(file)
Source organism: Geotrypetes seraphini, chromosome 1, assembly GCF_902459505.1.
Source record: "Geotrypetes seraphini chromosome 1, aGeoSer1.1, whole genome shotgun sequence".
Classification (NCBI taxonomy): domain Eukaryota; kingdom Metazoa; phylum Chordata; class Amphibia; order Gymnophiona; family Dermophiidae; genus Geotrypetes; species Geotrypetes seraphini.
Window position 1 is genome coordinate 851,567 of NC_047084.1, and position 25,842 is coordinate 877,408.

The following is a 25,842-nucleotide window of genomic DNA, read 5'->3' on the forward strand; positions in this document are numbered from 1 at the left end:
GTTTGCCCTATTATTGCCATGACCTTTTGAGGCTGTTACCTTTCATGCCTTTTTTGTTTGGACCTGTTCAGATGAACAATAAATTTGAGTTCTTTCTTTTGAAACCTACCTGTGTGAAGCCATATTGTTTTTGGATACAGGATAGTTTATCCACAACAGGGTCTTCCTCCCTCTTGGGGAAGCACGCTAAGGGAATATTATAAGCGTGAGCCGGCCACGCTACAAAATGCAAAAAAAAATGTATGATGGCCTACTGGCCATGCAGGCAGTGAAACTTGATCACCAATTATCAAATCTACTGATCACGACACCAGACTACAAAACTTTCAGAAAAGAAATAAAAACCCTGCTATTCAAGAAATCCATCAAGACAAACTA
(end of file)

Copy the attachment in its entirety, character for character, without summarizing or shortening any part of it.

Source organism: Geotrypetes seraphini, chromosome 1, assembly GCF_902459505.1.
Source record: "Geotrypetes seraphini chromosome 1, aGeoSer1.1, whole genome shotgun sequence".
Classification (NCBI taxonomy): domain Eukaryota; kingdom Metazoa; phylum Chordata; class Amphibia; order Gymnophiona; family Dermophiidae; genus Geotrypetes; species Geotrypetes seraphini.
Window position 1 is genome coordinate 851,567 of NC_047084.1, and position 25,842 is coordinate 877,408.

The following is a 25,842-nucleotide window of genomic DNA, read 5'->3' on the forward strand; positions in this document are numbered from 1 at the left end:
GTTTGCCCTATTATTGCCATGACCTTTTGAGGCTGTTACCTTTCATGCCTTTTTTGTTTGGACCTGTTCAGATGAACAATAAATTTGAGTTCTTTCTTTTGAAACCTACCTGTGTGAAGCCATATTGTTTTTGGATACAGGATAGTTTATCCACAACAGGGTCTTCCTCCCTCTTGGGGAAGCACGCTAAGGGAATATTATAAGCGTGAGCCGGCCACGCTACAAAATGCAAAAAAAAATGTATGATGGCCTACTGGCCATGCAGGCAGTGAAACTTGATCACCAATTATCAAATCTACTGATCACGACACCAGACTACAAAACTTTCAGAAAAGAAATAAAAACCCTGCTATTCAAGAAATCCATCAAGACAAACTA